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Www.eagle-i.org eagle-i making the invisible visible Lee M. Nadler, M.D. on behalf of the eagle-I Consortium.

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Presentation on theme: "Www.eagle-i.org eagle-i making the invisible visible Lee M. Nadler, M.D. on behalf of the eagle-I Consortium."— Presentation transcript:

1 eagle-i making the invisible visible Lee M. Nadler, M.D. on behalf of the eagle-I Consortium

2 NCRR 56 Day ARRA Challenge Convene a “diverse” group of at least 6 institutions to deliver:  An approach to identify research resources  A method to catalogue, enter, and store the information locally  A federated network capable of querying member institutions and prove that it works  A product that can be validated, exported across America and sustained

3 eagle-i consortium --From Sea to Shining Sea NINE institutions diverse in geography, culture and resources InstitutionNCRR Programs Harvard UniversityCTSA, BIRN, NPRC Oregon Health & Science University CTSA, NPRC Dartmouth CollegeCOBRE, INBRE Jackson State University RCMI, RTRN Montana State University COBRE, INBRE Morehouse School of Medicine RCMI, RCRII, RTRN, CCRE University of Alaska Fairbanks COBRE, INBRE University of Hawaii Manoa RCMI, RCRII, RTRN, CCRE, COBRE, INBRE, University of Puerto Rico RCMI, INBRE, RTRN, CCHD, NPRC

4 Deliver a national research resource discovery network  Onsite teams each capable of discovering and inventorying research resources  A data inquiry and inventory management system at each site  Cycles of resource discovery, curation, dissemination, and assessment  A semantic search application that can find available research resources that are often invisible eagle-i must create:

5 Deliverables Federated system with 9 sites Effectiveness – “make the invisible visible” Scalability Resource types Quantity of resources Number of sites Functionality (obesity use case)

6 eagle-i Architecture Resource Navigators Data Curators Build Team eagle-i ontology Search Application Federated Network (SPIN) Data Entry & Curation Tools Institutional Repositories (RDF) Data

7 Key Architecture Elements  Distributed Network – for local control and incremental expansion  Ontology Driven – for rich search semantics, linking to outside data and flexibility for change/expansion of resource types over time  Open Interfaces – for connectivity with outside data and systems  Data Privacy Controls – to encourage contribution of “sensitive” resources

8 Building The Product Application Team Data Tools Team Inventory Management System Team Data Administration Resource Navigation All Sites Build Team -- Harvard Data Curation Teams (OHSU and Harvard) Product Data Models Ontologies Inventory Management System User Interface Query Research Resources Inventory Product Data Curators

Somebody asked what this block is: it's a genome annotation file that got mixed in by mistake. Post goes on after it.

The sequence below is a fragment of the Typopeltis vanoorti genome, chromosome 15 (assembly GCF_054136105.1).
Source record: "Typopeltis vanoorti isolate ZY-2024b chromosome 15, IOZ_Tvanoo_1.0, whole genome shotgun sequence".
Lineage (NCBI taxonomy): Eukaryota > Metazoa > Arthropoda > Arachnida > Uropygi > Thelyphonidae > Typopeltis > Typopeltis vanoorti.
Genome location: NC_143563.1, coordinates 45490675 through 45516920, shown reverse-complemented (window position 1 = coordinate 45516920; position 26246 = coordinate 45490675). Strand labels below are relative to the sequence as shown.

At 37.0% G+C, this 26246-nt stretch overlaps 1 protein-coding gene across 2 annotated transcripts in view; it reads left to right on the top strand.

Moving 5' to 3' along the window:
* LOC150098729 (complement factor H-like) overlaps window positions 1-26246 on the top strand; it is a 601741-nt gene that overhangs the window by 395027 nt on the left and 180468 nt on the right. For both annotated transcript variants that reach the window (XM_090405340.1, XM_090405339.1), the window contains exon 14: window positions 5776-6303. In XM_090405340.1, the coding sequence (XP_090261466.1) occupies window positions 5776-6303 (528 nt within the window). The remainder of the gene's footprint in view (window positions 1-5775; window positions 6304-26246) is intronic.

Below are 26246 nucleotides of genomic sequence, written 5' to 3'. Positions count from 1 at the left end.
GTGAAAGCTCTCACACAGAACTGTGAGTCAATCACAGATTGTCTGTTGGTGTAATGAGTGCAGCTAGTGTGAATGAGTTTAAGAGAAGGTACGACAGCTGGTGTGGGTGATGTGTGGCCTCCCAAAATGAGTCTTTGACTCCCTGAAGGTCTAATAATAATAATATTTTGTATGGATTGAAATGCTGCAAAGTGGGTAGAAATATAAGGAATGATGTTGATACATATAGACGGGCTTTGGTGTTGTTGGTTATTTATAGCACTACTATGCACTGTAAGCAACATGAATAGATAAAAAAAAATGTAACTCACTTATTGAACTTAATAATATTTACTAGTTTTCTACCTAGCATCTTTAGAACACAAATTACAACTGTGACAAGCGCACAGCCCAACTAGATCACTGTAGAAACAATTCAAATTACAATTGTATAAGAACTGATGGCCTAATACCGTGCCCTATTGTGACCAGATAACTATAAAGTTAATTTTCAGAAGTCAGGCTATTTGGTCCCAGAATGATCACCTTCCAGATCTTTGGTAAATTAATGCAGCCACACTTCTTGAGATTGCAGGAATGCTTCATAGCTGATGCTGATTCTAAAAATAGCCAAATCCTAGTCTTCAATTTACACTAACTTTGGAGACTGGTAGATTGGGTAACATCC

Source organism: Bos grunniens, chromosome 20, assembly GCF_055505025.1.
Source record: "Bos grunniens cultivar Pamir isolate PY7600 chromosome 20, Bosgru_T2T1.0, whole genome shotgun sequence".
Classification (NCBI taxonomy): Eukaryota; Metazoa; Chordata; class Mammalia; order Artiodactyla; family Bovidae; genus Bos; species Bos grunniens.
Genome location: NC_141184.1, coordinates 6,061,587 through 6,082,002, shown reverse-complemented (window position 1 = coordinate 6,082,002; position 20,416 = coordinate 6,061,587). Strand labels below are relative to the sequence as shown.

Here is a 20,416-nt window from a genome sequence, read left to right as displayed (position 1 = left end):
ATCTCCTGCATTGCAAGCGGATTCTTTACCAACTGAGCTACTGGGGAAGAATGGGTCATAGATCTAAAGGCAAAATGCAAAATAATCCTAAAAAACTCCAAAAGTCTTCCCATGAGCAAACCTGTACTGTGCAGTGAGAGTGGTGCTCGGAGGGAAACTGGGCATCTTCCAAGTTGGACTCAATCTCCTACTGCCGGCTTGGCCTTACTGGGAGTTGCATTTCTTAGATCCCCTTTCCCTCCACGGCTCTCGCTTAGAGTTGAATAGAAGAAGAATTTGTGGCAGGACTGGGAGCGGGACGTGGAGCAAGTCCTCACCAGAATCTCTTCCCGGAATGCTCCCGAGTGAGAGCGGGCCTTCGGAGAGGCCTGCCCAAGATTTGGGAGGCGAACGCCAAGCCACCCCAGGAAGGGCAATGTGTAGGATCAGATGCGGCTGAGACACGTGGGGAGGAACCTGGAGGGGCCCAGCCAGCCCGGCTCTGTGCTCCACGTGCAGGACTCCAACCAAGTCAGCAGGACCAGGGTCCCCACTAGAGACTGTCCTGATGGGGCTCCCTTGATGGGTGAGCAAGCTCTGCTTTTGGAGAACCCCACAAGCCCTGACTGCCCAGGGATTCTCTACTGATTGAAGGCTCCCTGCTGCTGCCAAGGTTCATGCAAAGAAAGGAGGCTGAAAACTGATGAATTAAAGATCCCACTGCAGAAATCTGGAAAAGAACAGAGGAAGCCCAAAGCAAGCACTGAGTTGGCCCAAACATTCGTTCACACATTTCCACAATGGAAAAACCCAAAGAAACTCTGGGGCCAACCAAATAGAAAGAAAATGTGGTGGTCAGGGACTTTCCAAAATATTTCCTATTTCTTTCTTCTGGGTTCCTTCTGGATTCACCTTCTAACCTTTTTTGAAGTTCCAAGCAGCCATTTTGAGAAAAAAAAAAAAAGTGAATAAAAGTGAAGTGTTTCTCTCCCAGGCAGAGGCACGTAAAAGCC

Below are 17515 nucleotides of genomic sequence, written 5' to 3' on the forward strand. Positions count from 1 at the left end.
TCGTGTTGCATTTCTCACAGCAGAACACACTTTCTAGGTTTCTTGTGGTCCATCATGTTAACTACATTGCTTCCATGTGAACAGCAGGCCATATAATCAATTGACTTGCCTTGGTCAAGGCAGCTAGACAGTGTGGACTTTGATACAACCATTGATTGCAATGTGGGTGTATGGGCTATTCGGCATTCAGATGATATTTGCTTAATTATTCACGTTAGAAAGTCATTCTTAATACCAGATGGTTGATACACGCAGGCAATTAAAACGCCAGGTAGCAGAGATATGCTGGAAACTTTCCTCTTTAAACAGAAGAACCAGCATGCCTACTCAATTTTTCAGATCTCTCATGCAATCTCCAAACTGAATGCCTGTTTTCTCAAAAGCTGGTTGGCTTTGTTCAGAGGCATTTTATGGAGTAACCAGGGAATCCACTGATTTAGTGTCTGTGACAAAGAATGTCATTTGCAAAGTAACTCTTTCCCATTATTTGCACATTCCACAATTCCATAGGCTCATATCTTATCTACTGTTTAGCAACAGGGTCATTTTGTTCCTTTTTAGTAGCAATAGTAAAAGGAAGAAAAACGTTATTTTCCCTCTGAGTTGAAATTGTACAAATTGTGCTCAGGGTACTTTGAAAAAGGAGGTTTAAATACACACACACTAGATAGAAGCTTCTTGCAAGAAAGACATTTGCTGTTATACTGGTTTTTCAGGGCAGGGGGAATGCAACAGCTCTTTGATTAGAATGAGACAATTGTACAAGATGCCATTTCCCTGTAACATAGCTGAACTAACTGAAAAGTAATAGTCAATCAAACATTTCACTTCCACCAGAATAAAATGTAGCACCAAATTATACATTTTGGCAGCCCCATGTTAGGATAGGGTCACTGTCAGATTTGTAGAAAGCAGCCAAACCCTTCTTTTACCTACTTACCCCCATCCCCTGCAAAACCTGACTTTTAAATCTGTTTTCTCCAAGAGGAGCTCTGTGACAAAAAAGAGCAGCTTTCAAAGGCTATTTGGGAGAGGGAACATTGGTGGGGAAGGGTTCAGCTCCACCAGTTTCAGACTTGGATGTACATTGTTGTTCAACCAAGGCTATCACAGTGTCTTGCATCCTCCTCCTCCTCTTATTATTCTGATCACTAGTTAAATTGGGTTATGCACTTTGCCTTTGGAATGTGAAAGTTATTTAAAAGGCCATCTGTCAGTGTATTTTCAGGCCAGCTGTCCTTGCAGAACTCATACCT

9 Data Entry Tools Data Tools Search

10 Data Entry Tools Field names and drop down lists in the data entry tool are populated by the ontology

11 Finding What You Need External (Gene/OMIM) disease Users may want to query eagle-i resource gene Users may want to query A junior researcher studying obesity wants to investigate the genetic basis of insulin resistance in model systems and humans.

12 Types insulin resistance into the search box

13 Results are returned for all resources from all institutions related to insulin resistance.

14 Interested in reagents thus refines search to reagents only.

15 The result set was too broad. “Entrez Gene” provides access to genes related to human disease to help narrow search results.

16 The investigator wants to find and animal model, so the resource is refined from insulin resistance to insulin resistance in the mouse.

17 IRS-1 looks promising, so the researcher clicks on the link to go to Entrez Gene for more information.

18 The researcher clicks through to Entrez Gene to confirm that IRS-1 is a gene of interest, and searches eagle-i for resources related to IRS-.1

19 Plasmids for IRS-1 found and the investigator contacts the researcher to determine their availability.

20 Much Work Left To Complete During Year 2  Populating resources from all sites, curation, use cases, sprint test cycles  Improve and expand the system based on user feedback (integration with PubMed, MGI, other repositories)  Implement connections to outside systems via standard interfaces  Begin planning expansion to other institutions

21 Challenges to Adoption and Sustainability Develop sustainable models for data collection  Provide value back to the data stewards  Provide value back to the lab Develop sustainable models for institutional investment  Ensure that local IT systems are low cost and easy to administer  Provide value back to the institution Address data privacy concerns  Sensitive resources

22 Oregon Health and Science University (OR) David W. Robinson, PhD University of Alaska Fairbanks (AK) Bert Boyer, PhD University of Hawaii Manoa (HI) Richard Yanagihara, MD University of Puerto Rico (PR) Emma Fernandez- Repollet Dartmouth College (NH) Jason H. Moore, PhD Harvard University (MA) Lee Nadler, MD; Douglas MacFadden MCS Jackson State University (MS) James L. Perkins, PhD Morehouse School of Medicine (GA) Gary H. Gibbons, MD Montana State University (MT) Sara L. Young, MEd eagle-i consortium


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